(recommend Introduction to Christian Worship by James F White, Abingdon 2000)

  2. Andy (2) says:

    A second vote for White – I have a dead-tree copy here if it’s any help. Also of Joseph Martos ‘Doors to the Sacred’, SCM 1981, ch XI writing of marriage as a “sacramental transformation”.

    BWs

  3. Belinda says:

    Hi Rachel,

    Nice one! Big Q ~ is marriage a sacrament or sacramental? And depending on your answer how do you therefore, handle divorce and potential re-marriage?

    In terms of themes perhaps one of the most important is marriage as covenant, although this is not the domiant theme in the RCC but did start to emerge post Vatican II.

    Can you find anything by German Martinez? ‘Wedding to Marriage’ is one of his books. And I give ‘Doors to the Sacred’ the thumbs up.

    Hope the essay comes together well.

    All the best.

    B xx

  4. ramtopsrac says:

    Your comments have been really helpful, and I’ve just emailed the owner of the dead-tree whose local enough to borrow books!

    I’ve also had some email comments from clergy I pestered… the general consensus seeming to be that the “outward and visible sign of an inward and spiritual reality” is visible in the vows of the wedding service and in the wedding ring/s that a couple wear (representing God’s everlasting and binding love, as well, presumably as their own intention of the same)… and there was one person that emphasised the significance of the words “all that I am I give to you” at the sharing of the rings.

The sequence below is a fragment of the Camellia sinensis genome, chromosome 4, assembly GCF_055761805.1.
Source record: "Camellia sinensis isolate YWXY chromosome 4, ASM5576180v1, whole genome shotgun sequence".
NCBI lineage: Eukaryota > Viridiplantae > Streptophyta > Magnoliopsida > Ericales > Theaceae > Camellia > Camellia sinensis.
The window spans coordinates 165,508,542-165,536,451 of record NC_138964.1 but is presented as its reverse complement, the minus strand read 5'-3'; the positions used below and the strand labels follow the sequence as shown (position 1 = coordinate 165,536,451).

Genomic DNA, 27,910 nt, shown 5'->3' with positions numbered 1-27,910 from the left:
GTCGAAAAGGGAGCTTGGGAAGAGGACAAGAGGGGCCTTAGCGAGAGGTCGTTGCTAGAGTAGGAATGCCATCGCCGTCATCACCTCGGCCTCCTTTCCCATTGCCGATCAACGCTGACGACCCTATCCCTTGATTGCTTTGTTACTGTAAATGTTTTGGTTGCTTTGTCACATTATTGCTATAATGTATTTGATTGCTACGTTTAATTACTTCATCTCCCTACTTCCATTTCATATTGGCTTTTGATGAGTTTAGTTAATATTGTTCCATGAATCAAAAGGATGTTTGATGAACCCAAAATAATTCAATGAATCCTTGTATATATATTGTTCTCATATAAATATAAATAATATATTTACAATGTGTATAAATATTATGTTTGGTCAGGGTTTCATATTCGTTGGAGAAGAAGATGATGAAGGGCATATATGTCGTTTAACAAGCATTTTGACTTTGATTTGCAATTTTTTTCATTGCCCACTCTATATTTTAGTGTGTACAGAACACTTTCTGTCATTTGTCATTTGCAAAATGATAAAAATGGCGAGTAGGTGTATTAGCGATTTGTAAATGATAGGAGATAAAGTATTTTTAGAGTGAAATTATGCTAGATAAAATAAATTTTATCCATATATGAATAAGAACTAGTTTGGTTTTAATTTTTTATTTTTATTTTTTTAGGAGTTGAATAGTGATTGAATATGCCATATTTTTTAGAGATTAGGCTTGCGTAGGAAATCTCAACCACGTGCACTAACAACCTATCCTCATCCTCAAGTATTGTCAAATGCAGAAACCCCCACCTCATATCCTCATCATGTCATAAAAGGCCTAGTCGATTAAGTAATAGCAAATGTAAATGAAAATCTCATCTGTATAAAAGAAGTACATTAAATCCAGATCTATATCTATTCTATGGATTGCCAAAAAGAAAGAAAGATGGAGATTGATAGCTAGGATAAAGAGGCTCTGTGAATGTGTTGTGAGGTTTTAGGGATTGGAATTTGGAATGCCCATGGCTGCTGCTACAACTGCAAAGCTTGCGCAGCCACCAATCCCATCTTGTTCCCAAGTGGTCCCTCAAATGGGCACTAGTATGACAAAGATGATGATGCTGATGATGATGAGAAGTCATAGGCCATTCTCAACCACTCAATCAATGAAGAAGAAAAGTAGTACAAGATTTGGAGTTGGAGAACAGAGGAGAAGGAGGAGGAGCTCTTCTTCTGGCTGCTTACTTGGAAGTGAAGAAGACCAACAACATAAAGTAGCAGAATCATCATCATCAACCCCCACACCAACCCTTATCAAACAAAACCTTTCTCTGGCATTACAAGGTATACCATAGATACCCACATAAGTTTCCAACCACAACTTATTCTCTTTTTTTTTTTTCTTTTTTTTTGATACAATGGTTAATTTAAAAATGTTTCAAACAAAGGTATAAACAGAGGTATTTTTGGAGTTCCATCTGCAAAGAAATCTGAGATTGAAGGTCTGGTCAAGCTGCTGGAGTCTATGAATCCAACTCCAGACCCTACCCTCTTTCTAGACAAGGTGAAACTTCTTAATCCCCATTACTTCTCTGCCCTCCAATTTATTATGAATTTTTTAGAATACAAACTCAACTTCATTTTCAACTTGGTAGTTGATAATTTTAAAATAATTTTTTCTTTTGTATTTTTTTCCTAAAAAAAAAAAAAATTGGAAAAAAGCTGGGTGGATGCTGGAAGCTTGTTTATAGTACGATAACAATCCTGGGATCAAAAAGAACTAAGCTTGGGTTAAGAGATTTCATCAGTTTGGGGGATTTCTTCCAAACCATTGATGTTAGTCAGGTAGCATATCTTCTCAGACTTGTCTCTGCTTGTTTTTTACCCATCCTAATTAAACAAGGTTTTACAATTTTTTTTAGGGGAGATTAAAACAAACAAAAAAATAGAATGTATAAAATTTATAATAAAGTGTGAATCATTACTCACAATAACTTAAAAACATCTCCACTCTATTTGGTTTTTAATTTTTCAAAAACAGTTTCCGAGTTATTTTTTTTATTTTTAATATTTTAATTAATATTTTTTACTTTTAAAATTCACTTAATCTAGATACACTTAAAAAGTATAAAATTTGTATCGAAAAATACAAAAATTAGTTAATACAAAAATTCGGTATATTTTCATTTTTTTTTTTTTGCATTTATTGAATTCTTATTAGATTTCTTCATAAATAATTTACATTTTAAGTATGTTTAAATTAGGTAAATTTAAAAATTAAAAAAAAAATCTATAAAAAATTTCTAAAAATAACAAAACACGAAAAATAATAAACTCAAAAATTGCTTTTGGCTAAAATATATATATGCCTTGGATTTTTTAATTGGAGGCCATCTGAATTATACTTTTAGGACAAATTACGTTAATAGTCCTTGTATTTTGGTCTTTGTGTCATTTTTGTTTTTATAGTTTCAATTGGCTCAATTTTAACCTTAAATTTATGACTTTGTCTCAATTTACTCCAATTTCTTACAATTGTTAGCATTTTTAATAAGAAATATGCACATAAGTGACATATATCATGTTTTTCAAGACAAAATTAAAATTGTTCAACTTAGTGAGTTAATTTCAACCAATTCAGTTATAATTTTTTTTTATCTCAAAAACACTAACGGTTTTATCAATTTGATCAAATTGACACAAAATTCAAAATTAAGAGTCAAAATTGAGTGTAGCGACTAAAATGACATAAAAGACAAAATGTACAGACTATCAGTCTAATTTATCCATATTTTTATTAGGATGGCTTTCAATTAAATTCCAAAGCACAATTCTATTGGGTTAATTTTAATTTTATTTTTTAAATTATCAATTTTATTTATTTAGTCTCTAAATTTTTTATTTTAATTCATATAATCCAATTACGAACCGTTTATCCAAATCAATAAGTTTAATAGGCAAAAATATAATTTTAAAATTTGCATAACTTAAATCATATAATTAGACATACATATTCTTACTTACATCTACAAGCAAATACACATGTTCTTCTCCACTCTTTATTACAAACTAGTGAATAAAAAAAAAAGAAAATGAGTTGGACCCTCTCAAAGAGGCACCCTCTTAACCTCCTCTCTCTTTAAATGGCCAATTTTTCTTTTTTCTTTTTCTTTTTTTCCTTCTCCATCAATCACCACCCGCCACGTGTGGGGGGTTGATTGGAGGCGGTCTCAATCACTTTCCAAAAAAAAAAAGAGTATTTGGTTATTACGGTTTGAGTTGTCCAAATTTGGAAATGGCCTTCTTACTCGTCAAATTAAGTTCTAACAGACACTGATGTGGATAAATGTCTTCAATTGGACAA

One person reminded me that a sacrament is a gift of grace that doesn’t stop at the end of the service… the Spirit given in baptism is there for all our lives, and the same would be true in marriage.

    Another email supporter used the phrase that marriage “at the very least … has a sacramental character” and I really like the idea (being married) of the description “sacramental transformation” as there is a lot of continual transformation of both two individuals and the married whole, in a marriage (or there should be if it is healthy).

    Fortunately, I won’t need to progress the theologically thorny issue of re-marriage after divorce, but its been interesting how much of what I’ve read has actually been in articles about that particular problem (like in Stott’s “Issues facing Christian’s Today”.)

    There are lots of other themes for me to cover, including covenant, creation, incarnation, forgiveness… so I can’t dwell too long on each in 5000 words, and I’ve got to come to some conclusions about the pattern of marriage preparation in the parish else I won’t have jumped through the ‘relate it to practical ministry hoop’!

    Thanks friends – God Bless you all

  5. ramtopsrac says:

    Just for the record, Uni course director made the following two suggestions for books on the sacramental bit:

    Paul Evdokimov, The Sacrament of Love – Nuptial Mystery in the light of the Orthodox Tradition

    and

    David Matzko McCarthy, Sex and Love in the Home

    as well as the more general (and also highly recommended by our Director of Ministry)

    Stanley Hauerwas and Samuel Wells (Eds) The Blackwell Companion to Christian Ethics

    which I’ve ordered and should be here by Thursday!